MA: Yeah, maybe. But it’s not really a hooky song. It doesn’t have, like, a big chorus. It’s not an anthem or anything. It’s kind of a cool, shuffle beat with a somewhat jangly guitar sound. It would be stupid to scream over the top of that. Our musical interests are pretty broad and diverse, and it’s not like we only like Blue Cheer and The Stooges. We like Neil Young, and that was touched on in the first album. “Come To Mind” is kind of that. Our best fake Neil Young song is probably “Broken Hands,” and that’s kind of a quieter thing, too, on the same record. As much as I love Discharge’s Hear Nothing See Nothing Say Nothing, I don’t want to do an album that’s all almost the same song.
AVC: The cover of this album seems to be an effort to change things up. It was this big, bright cartoon released in the middle of all these stark, black-and-white grunge records.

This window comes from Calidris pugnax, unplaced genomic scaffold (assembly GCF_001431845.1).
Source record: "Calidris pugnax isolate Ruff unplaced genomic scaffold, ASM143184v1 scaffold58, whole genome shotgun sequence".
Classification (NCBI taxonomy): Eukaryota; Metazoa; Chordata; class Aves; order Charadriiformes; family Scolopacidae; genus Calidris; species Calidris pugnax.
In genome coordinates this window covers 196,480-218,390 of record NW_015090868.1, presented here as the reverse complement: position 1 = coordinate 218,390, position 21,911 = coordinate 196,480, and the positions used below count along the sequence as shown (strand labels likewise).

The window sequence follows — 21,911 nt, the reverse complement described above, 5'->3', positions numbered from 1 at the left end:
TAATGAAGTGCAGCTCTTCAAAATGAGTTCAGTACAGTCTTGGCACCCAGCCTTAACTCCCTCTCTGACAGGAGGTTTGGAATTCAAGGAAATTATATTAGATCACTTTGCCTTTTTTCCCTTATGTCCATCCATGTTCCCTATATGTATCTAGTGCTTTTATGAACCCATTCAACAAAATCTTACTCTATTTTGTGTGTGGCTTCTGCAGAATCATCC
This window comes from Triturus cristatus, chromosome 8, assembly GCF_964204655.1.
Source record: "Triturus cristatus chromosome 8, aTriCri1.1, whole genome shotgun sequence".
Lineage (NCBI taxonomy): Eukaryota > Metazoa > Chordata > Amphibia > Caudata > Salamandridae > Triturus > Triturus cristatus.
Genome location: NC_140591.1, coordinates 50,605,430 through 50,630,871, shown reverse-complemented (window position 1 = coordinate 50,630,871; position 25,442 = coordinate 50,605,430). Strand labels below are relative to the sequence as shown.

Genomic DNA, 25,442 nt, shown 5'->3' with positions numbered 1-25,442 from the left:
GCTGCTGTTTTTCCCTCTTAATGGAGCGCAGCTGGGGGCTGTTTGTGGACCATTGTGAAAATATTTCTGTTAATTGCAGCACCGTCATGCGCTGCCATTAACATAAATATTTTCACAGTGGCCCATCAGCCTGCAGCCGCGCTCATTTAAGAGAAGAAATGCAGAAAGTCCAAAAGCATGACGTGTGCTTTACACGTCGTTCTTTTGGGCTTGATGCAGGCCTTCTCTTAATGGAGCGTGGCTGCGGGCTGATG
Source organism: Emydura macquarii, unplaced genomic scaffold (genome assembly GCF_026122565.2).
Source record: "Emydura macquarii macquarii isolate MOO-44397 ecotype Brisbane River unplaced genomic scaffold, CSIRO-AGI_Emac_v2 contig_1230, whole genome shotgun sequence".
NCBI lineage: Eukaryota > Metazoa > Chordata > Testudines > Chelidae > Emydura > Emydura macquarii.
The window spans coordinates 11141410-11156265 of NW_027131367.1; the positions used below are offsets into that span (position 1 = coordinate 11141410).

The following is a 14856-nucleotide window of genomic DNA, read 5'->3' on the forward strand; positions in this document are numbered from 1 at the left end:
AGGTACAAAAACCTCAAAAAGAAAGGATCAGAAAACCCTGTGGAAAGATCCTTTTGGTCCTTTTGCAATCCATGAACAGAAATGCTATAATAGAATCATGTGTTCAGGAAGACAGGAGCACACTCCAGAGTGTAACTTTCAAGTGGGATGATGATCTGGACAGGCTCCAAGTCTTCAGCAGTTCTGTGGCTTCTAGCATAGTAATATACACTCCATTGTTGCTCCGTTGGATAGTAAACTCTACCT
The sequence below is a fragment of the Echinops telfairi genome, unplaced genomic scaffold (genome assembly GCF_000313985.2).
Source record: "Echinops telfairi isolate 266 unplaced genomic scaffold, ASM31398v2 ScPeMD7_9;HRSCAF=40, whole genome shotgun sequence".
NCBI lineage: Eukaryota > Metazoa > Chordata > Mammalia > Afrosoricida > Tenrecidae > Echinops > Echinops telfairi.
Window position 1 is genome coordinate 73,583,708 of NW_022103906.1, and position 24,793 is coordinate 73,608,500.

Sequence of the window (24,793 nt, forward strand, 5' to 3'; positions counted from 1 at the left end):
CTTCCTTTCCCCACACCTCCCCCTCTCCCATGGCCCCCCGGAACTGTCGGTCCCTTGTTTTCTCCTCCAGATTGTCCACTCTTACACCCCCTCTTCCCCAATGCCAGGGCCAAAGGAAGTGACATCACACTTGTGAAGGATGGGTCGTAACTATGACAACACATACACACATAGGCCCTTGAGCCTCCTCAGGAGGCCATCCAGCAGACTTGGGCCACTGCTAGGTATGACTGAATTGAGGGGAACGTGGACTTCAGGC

MA: In a way, it was kind of a reaction to the heaviness of what was coming out of Seattle. When we worked on Every Good Boy Deserves Fudge, Steve was like, “I definitely don’t want to do another record that sounds like the first Superfuzz record and the first album.” After we did the first album, we realized, “It’s kind of like this is Superfuzz Part II, but with more songs.” And [we] just wanted to not work with Jack Endino, who was recording, like, every band. So we got in contact with Conrad Uno, who worked with the likes of Young Fresh Fellows, and Girl Trouble had recorded there. Conrad has more of a pop-garage sensibility. And I don’t have too much of a pop sensibility, but I definitely have a “garage” sensibility, if that makes any sense.